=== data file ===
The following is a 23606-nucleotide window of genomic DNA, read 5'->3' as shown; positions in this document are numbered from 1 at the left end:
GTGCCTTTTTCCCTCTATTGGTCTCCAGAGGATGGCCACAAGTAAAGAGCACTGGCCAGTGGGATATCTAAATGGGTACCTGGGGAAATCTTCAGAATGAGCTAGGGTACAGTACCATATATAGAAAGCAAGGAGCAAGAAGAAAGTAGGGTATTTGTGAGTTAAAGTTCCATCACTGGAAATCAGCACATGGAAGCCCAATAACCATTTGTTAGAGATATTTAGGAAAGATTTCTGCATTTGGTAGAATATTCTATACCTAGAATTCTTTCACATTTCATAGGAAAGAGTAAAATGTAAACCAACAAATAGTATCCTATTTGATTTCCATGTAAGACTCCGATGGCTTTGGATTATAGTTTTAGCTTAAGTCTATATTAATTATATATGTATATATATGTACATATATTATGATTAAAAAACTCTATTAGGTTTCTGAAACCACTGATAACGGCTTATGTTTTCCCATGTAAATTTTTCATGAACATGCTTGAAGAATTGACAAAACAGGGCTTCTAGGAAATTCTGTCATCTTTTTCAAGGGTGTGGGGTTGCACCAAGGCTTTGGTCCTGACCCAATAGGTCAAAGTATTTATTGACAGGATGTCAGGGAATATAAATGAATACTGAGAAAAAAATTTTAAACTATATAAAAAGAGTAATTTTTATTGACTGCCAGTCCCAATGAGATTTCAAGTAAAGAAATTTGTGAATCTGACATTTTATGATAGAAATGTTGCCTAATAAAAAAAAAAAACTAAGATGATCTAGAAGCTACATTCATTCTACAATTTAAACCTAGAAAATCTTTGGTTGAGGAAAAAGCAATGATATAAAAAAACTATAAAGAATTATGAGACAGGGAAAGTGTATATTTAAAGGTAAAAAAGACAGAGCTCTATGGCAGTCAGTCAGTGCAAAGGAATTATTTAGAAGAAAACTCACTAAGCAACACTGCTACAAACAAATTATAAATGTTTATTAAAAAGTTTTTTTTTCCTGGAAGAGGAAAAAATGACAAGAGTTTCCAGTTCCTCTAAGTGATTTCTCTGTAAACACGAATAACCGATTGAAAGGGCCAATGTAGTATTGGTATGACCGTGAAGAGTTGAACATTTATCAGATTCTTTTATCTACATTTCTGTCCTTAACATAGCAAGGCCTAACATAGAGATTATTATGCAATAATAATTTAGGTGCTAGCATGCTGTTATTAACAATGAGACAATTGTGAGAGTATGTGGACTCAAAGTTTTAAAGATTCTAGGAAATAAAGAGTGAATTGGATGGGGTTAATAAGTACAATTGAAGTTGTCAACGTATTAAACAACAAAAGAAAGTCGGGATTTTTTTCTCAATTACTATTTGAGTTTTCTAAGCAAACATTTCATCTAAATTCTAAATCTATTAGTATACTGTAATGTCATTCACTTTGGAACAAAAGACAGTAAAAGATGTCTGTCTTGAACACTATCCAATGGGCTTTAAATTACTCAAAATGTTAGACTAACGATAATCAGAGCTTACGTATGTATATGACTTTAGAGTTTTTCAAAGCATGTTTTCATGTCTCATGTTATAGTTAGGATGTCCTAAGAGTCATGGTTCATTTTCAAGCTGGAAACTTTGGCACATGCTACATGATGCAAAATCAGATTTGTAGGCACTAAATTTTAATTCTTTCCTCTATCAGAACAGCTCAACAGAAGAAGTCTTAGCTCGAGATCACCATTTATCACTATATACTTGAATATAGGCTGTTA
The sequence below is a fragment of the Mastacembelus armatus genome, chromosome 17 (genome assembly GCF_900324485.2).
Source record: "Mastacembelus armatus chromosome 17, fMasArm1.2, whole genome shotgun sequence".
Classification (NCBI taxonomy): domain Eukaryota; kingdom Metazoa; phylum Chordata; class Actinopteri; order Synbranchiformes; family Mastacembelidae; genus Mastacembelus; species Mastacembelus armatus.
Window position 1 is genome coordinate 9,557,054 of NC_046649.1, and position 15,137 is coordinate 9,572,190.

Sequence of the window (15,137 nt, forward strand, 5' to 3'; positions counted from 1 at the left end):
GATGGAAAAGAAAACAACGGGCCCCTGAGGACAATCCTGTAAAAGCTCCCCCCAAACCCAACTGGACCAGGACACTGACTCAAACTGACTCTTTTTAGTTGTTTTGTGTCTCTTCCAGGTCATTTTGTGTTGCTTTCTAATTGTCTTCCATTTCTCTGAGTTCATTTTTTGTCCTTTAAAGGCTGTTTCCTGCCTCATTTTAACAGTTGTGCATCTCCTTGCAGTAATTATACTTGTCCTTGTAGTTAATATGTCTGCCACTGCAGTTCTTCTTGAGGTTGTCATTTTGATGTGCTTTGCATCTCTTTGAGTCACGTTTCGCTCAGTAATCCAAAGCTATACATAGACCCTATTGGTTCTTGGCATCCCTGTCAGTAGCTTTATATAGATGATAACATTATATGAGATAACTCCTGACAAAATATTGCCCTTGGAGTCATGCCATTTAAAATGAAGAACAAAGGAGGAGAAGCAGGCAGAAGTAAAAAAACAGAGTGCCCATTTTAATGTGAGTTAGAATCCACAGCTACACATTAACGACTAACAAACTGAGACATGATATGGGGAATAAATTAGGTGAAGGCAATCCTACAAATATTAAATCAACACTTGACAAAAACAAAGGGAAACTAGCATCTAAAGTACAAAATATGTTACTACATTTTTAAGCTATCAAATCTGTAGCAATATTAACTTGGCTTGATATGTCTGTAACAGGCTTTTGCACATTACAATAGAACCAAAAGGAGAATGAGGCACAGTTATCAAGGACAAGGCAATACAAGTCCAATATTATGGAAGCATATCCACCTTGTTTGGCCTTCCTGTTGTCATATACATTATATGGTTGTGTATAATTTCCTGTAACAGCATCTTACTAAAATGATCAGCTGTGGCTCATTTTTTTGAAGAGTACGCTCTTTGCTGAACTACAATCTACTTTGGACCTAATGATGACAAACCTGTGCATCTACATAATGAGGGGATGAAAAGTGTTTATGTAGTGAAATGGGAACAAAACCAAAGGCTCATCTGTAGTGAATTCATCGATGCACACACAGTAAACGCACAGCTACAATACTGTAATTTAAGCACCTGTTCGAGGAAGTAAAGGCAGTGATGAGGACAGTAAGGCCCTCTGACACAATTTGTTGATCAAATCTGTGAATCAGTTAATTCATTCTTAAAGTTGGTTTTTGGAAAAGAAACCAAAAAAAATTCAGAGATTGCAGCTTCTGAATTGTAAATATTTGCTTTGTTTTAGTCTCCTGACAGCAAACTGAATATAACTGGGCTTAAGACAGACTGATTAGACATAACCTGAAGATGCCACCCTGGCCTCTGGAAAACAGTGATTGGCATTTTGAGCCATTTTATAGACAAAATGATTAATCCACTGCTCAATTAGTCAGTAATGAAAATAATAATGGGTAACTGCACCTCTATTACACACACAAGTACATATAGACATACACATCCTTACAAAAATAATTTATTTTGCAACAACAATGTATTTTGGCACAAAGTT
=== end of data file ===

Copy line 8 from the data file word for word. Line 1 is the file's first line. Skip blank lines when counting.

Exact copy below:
GATGGAAAAGAAAACAACGGGCCCCTGAGGACAATCCTGTAAAAGCTCCCCCCAAACCCAACTGGACCAGGACACTGACTCAAACTGACTCTTTTTAGTTGTTTTGTGTCTCTTCCAGGTCATTTTGTGTTGCTTTCTAATTGTCTTCCATTTCTCTGAGTTCATTTTTTGTCCTTTAAAGGCTGTTTCCTGCCTCATTTTAACAGTTGTGCATCTCCTTGCAGTAATTATACTTGTCCTTGTAGTTAATATGTCTGCCACTGCAGTTCTTCTTGAGGTTGTCATTTTGATGTGCTTTGCATCTCTTTGAGTCACGTTTCGCTCAGTAATCCAAAGCTATACATAGACCCTATTGGTTCTTGGCATCCCTGTCAGTAGCTTTATATAGATGATAACATTATATGAGATAACTCCTGACAAAATATTGCCCTTGGAGTCATGCCATTTAAAATGAAGAACAAAGGAGGAGAAGCAGGCAGAAGTAAAAAAACAGAGTGCCCATTTTAATGTGAGTTAGAATCCACAGCTACACATTAACGACTAACAAACTGAGACATGATATGGGGAATAAATTAGGTGAAGGCAATCCTACAAATATTAAATCAACACTTGACAAAAACAAAGGGAAACTAGCATCTAAAGTACAAAATATGTTACTACATTTTTAAGCTATCAAATCTGTAGCAATATTAACTTGGCTTGATATGTCTGTAACAGGCTTTTGCACATTACAATAGAACCAAAAGGAGAATGAGGCACAGTTATCAAGGACAAGGCAATACAAGTCCAATATTATGGAAGCATATCCACCTTGTTTGGCCTTCCTGTTGTCATATACATTATATGGTTGTGTATAATTTCCTGTAACAGCATCTTACTAAAATGATCAGCTGTGGCTCATTTTTTTGAAGAGTACGCTCTTTGCTGAACTACAATCTACTTTGGACCTAATGATGACAAACCTGTGCATCTACATAATGAGGGGATGAAAAGTGTTTATGTAGTGAAATGGGAACAAAACCAAAGGCTCATCTGTAGTGAATTCATCGATGCACACACAGTAAACGCACAGCTACAATACTGTAATTTAAGCACCTGTTCGAGGAAGTAAAGGCAGTGATGAGGACAGTAAGGCCCTCTGACACAATTTGTTGATCAAATCTGTGAATCAGTTAATTCATTCTTAAAGTTGGTTTTTGGAAAAGAAACCAAAAAAAATTCAGAGATTGCAGCTTCTGAATTGTAAATATTTGCTTTGTTTTAGTCTCCTGACAGCAAACTGAATATAACTGGGCTTAAGACAGACTGATTAGACATAACCTGAAGATGCCACCCTGGCCTCTGGAAAACAGTGATTGGCATTTTGAGCCATTTTATAGACAAAATGATTAATCCACTGCTCAATTAGTCAGTAATGAAAATAATAATGGGTAACTGCACCTCTATTACACACACAAGTACATATAGACATACACATCCTTACAAAAATAATTTATTTTGCAACAACAATGTATTTTGGCACAAAGTT